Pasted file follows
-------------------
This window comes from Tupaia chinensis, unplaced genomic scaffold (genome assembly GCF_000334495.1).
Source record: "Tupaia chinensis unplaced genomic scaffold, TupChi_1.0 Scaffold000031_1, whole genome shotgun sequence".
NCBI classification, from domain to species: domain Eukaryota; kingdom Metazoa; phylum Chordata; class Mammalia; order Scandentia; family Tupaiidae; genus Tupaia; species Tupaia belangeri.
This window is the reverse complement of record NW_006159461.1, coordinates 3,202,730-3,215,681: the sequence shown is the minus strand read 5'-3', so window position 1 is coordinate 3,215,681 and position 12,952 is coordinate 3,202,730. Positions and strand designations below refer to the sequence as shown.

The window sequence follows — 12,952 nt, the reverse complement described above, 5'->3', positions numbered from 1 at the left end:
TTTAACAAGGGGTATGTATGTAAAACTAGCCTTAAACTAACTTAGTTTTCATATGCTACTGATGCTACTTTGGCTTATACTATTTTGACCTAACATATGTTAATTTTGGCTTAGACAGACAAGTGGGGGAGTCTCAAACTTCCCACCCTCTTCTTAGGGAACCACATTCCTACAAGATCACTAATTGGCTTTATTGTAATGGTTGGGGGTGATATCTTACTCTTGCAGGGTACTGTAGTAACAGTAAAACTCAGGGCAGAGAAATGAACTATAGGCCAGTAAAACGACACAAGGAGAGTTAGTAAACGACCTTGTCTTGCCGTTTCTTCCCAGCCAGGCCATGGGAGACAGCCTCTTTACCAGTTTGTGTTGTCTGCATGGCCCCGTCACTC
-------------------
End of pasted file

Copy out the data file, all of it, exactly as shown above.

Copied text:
This window comes from Tupaia chinensis, unplaced genomic scaffold (genome assembly GCF_000334495.1).
Source record: "Tupaia chinensis unplaced genomic scaffold, TupChi_1.0 Scaffold000031_1, whole genome shotgun sequence".
NCBI classification, from domain to species: domain Eukaryota; kingdom Metazoa; phylum Chordata; class Mammalia; order Scandentia; family Tupaiidae; genus Tupaia; species Tupaia belangeri.
This window is the reverse complement of record NW_006159461.1, coordinates 3,202,730-3,215,681: the sequence shown is the minus strand read 5'-3', so window position 1 is coordinate 3,215,681 and position 12,952 is coordinate 3,202,730. Positions and strand designations below refer to the sequence as shown.

The window sequence follows — 12,952 nt, the reverse complement described above, 5'->3', positions numbered from 1 at the left end:
TTTAACAAGGGGTATGTATGTAAAACTAGCCTTAAACTAACTTAGTTTTCATATGCTACTGATGCTACTTTGGCTTATACTATTTTGACCTAACATATGTTAATTTTGGCTTAGACAGACAAGTGGGGGAGTCTCAAACTTCCCACCCTCTTCTTAGGGAACCACATTCCTACAAGATCACTAATTGGCTTTATTGTAATGGTTGGGGGTGATATCTTACTCTTGCAGGGTACTGTAGTAACAGTAAAACTCAGGGCAGAGAAATGAACTATAGGCCAGTAAAACGACACAAGGAGAGTTAGTAAACGACCTTGTCTTGCCGTTTCTTCCCAGCCAGGCCATGGGAGACAGCCTCTTTACCAGTTTGTGTTGTCTGCATGGCCCCGTCACTC